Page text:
This tool isn’t one you can put on a thumb drive.  Or even a CD or DVD.  It’s not downloadable (and it’s not evil).  It’s Google.

Everybody (well, everybody who reads this blog, plus several other folk) knows about Google. It’s big, it’s free, and it’s easy to use. In fact, google (used as a verb) has just been named the word of the decade.

But (I hear you saying) if everybody knows about it, and everybody uses it, then how come it’s the Cool Tool this week?  Because (I answer) there’s so much more available.

You know that Google does searches.  You probably know that if you want a quick answer, you can hit the “I’m feeling lucky” button and get taken to the top search result.  Did you know that you can tailor your search results to show just a specific site?  Put in your search terms, then add site:WhatYouWantToSearch.com, and it will return hits only from that web site.

You can also force Google to search for specific terms, by putting quotes around your search term.  (Hint: use more than one word.)  If I wanted to see what’s up with the house of Aubrey with my French-speaking cohorts, I could enter maison aubrey and pull back over a hundred thousand hits.  Adding quotes around the phrase drops the results to less than 700, a much easier space to peruse.  (In this case, it also led to Maison Aubrey, a nifty-looking catering business just outside Ottawa.)

Google can also expand your search.  Dropping the quotes and the n from the French word gives back over a million hits, and a suggestion that perhaps I meant to include the N – which it goes ahead and searches on.  I can force it to look for the exact term by putting  a plus sign in front of what you want to force.  Searching for +maiso aubrey gives around seven thousand hits.  Adding the quotes back in gives zero results for that term, so Google suggests that I didn’t want the quotes and performs that search.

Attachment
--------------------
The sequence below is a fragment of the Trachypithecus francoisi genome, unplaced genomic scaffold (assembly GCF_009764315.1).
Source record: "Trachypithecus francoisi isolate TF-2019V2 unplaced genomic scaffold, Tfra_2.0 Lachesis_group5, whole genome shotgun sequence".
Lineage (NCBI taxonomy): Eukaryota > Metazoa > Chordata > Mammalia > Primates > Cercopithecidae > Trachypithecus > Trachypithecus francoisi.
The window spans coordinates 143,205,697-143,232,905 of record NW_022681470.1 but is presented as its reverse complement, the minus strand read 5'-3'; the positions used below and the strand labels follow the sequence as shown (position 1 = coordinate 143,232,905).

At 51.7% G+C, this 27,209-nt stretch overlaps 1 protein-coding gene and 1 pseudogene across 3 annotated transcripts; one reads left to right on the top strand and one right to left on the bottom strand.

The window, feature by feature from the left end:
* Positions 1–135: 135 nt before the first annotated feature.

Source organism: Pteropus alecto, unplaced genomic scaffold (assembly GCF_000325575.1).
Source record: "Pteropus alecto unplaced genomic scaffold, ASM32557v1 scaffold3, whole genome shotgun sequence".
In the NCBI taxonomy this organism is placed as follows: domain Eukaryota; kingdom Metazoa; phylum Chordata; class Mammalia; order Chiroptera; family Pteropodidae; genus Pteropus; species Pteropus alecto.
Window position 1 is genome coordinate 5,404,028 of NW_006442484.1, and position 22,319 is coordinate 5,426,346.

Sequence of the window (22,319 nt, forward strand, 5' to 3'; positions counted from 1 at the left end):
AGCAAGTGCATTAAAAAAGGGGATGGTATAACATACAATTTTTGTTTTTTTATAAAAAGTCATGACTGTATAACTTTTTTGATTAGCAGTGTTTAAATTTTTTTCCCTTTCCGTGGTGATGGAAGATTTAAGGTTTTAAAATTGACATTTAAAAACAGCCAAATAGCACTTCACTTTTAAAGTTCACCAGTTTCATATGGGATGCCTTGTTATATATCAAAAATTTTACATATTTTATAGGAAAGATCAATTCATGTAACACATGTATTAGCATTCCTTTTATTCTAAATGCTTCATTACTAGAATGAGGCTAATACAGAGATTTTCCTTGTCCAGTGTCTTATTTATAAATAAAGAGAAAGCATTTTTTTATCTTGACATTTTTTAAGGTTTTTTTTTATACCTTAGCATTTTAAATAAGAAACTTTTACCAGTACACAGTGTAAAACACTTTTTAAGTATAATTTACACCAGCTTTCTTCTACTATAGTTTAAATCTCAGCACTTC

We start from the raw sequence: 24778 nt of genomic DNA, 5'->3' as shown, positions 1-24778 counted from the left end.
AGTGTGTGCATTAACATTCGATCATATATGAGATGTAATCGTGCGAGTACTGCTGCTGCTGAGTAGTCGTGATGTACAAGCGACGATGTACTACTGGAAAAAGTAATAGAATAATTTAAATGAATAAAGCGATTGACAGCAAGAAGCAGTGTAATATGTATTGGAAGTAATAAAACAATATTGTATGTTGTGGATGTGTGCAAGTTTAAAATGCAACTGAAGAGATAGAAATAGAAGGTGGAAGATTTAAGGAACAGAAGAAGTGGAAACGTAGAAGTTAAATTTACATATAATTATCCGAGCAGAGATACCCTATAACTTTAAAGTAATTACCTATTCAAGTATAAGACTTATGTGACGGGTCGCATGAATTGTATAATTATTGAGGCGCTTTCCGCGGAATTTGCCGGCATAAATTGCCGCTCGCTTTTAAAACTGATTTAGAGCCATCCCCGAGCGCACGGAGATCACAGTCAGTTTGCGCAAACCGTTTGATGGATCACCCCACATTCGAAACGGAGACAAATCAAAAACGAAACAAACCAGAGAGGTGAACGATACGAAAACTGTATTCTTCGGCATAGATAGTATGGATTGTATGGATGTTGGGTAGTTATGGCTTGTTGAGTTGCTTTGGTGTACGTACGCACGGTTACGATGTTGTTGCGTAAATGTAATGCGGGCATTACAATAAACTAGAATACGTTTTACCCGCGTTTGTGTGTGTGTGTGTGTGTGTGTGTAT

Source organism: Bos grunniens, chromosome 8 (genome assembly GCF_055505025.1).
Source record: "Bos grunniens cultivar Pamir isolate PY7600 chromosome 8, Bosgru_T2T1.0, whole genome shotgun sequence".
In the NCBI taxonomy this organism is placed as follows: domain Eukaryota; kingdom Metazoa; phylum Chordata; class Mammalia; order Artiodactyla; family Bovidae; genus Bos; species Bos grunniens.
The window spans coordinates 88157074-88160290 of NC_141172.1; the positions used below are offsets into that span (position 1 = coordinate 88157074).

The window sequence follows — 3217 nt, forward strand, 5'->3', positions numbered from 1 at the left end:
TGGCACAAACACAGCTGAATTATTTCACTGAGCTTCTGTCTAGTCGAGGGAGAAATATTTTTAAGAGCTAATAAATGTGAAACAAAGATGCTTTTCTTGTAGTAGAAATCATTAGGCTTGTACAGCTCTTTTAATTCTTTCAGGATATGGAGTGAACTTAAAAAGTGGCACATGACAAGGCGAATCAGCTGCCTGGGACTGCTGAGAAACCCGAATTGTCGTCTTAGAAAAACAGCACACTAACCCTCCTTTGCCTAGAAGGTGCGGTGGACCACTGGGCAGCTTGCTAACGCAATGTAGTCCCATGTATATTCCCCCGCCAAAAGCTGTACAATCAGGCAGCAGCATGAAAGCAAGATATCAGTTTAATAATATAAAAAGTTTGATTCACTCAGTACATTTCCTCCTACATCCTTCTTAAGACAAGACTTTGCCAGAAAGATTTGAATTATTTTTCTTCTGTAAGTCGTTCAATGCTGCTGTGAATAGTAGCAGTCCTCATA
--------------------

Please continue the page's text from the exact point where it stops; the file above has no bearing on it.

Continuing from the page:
You can also remove hits by using a minus sign as a prefix.  Bengals returns about 9.5 million hits.  Adding -cincinnati drops four million off.  Still way too much info, but a lot more manageable.

But Google is great for more than just searching.  It’s a handy calculator.  Want the cubic volume of a box that’s 2 feet by 4 feet by 3 and a quarter feet?  Go to Google, drop in 2*4*3.25= and hit enter.  Your answer is 26.  Curious about how cold that box volume would be?  Enter 26 degrees fahrenheit and Google understands you’re wanting a conversion to centigrade.

More weather?  You can type in weather and a zip code (or a city name) to see the weather there, plus a 3-day forecast.  Works internationally, too.  And yeah, Hyderabad in the upper 80s is looking pretty good about now.  Time works the same way as weather.

The coolest thing about Google, and one I’m going to have to use more?  The set completion.  Put in a few entries, and Google will try to figure out what list you’re looking for.  Putting in just grumpy and hoping for the Seven Dwarves is a stretch, but they did pretty good, getting all seven (along with some others).  Adding sleepy returned a perfect list (if you ignore humbert – and I think I will).  Putting in matthew and mark correctly returns luke and john, and nobody else.  Picking the “grow set” button returns a list of 49 books of the Bible.  Not sure why it was truncated, but there are still no false positives.

Trying it in another area by entering red and orange gives back a list of colors, but not the whole rainbow.  For some reason, pink and gray show up.  I try expanding the original search terms to include yellow, and it stretches the list to have gold, navy, gray, and grey.

So it’s not perfect.  Still fun, and potentially useful.

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